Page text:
- Religious Freedom
- Religious Regulation
- Religious Support
- Public Opinion
Preferred Religion (2015)1: Western Christian
Majority Religion (2015)2: Not Religious (incl. Atheist) (40.4%)
Religious Adherents, (2015)2
|New Zealand||Australia/New Zealand||World|
|Christian (all denominations combined)||44%||56.5%||29.9%|
|Buddhist (all denominations combined)||1.4%||2.5%||6.6%|
|Muslim (all denominations combined)||1.1%||2.4%||22.8%|
|Not Religious (incl. Atheist)||40.4%||27.7%||12%|
The country is an island nation with an area of 103,000 square miles and a population of 4.2 million. According to 2006 census data, percentages of religious affiliation are: Anglican, 14.8 percent; Roman Catholic, 13.6 percent; Presbyterian, 10.7 percent; other Christian, 8.2 percent; Christian (no specific identification), 5 percent; Methodist, 3.3 percent; Buddhist, 1.7 percent; Hindu, 1.7 percent; and Muslim, 1 percent. There were also more than 90 religious groups that together constituted less than 1 percent of the population. In addition, 34.7 percent stated that they had no religious affiliation.
The indigenous Maori (estimated at 15 percent of the population) tend to be followers of Presbyterianism, the Church of Jesus Christ of Latter-day Saints (Mormons), or Maori Christian groups such as Ratana and Ringatu. The Auckland area, which accounts for approximately 33 percent of the country's population, exhibited the greatest religious diversity.
While the country is predominantly Christian, recent trends indicate that it is becoming more religiously diverse. According to the 2006 census, approximately 56 percent of citizens identify themselves as Christian, a 5 percent decrease from the 2001 census. Within the Christian community, Anglicans and Presbyterians exhibited a decline between 2001 and 2006, while the number of self-identified Pentecostals and "Evangelical, Born Again, and Fundamentalist Christians" increased by 17.8 percent and 25.6 percent, respectively. Syncretistic Maori Christian churches such as Ratana and Ringatu also experienced significant growth, and the proportion of Roman Catholics and Methodists grew slightly. During the same period, non-Christian religious groups continued to show steady growth rates, driven primarily by immigration.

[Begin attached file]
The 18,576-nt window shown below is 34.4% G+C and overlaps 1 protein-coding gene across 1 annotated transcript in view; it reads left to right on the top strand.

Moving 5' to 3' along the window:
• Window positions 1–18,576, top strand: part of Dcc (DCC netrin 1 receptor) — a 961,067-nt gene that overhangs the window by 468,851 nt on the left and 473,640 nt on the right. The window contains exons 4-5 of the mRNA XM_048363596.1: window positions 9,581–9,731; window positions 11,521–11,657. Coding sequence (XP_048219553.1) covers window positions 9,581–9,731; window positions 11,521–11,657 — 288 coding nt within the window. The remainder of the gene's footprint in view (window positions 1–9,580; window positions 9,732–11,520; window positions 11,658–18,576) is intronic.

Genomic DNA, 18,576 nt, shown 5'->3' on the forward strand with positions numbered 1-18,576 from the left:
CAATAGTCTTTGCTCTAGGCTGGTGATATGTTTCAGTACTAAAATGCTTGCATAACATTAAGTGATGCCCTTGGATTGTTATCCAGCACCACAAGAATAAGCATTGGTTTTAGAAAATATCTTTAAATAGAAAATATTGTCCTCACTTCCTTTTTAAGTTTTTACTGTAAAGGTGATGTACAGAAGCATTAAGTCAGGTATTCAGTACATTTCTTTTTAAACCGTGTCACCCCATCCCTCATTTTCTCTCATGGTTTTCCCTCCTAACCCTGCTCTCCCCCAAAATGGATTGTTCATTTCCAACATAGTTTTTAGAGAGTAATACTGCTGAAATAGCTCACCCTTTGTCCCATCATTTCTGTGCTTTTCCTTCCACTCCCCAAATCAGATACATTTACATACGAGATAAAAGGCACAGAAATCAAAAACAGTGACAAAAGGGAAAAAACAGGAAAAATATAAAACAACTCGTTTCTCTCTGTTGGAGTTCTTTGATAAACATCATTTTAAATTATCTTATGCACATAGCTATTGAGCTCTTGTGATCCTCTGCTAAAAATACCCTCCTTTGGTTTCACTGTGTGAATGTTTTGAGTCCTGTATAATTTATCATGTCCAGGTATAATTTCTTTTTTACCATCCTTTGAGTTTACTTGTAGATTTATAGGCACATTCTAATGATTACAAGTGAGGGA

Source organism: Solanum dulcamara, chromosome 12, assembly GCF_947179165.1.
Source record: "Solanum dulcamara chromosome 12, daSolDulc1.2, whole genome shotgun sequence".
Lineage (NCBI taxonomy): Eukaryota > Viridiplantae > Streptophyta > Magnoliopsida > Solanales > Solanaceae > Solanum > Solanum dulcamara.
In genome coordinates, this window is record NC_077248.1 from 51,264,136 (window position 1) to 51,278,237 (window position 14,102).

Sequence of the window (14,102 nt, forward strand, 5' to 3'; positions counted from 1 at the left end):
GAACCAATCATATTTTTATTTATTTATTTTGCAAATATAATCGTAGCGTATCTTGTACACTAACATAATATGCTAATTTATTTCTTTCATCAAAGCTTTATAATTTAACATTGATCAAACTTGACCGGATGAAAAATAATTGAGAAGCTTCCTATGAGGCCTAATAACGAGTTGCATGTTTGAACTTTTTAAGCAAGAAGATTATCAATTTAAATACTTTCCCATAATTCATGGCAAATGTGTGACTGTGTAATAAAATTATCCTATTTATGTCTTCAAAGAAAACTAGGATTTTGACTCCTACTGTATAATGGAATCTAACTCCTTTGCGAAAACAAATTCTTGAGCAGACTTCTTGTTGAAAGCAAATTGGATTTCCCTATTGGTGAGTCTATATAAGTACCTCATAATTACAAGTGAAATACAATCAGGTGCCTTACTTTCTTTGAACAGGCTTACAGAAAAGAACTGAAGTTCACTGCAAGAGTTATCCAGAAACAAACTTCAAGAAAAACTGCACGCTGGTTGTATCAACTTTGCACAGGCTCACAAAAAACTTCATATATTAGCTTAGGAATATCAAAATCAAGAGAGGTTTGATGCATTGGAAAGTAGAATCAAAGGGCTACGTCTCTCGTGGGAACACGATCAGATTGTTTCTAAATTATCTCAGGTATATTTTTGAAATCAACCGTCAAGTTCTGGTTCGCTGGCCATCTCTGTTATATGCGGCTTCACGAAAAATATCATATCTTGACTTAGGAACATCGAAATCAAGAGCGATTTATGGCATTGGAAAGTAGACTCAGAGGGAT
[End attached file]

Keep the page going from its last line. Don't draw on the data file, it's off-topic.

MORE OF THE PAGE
1. The Religious Characteristics of States Dataset Project: Government Religious Preference (GRP) measures government-level favoritism toward, and disfavor against, 30 religious denominations. A series of ordered categorical variables index the state's institutional favoritism in 28 different ways. The variables are combined to form five composite indices for five broad components of state-religion: official status, religious education, financial support, regulatory burdens, and freedom of practice. The five components' composites in turn are further combined into a single composite score, the GRP score. The RCS Data Project would like to acknowledge, recognize, and express our deepest gratitude for the significant contributions of Todd M. Johnson the principal investigator of the World Christian Database and the co-principal investigator of the World Religion Database.
2. The Religious Characteristics of States Dataset Project: Demographics reports the estimates of religious demographics, both country by country and region by region. The RCS was created to fulfill the unmet need for a dataset on the religious dimensions of countries of the world, with the state-year as the unit of observation. It estimates populations and percentages of adherents of 100 religious denominations including second level subdivision within Christianity and Islam. The RCS Data Project would like to acknowledge, recognize, and express our deepest gratitude for the significant contributions of Todd M. Johnson the principal investigator of the World Christian Database and the co-principal investigator of the World Religion Database.
3. The U.S. State Department's International Religious Freedom Report is submitted to Congress annually by the Department of State in compliance with Section 102(b) of the International Religious Freedom Act (IRFA) of 1998. This report supplements the most recent Human Rights Reports by providing additional detailed information with respect to matters involving international religious freedom. It includes individual country chapters on the status of religious freedom worldwide. A dataset with these and the other international measures highlighted on the country pages can be downloaded from this website. These State Department reports are open source.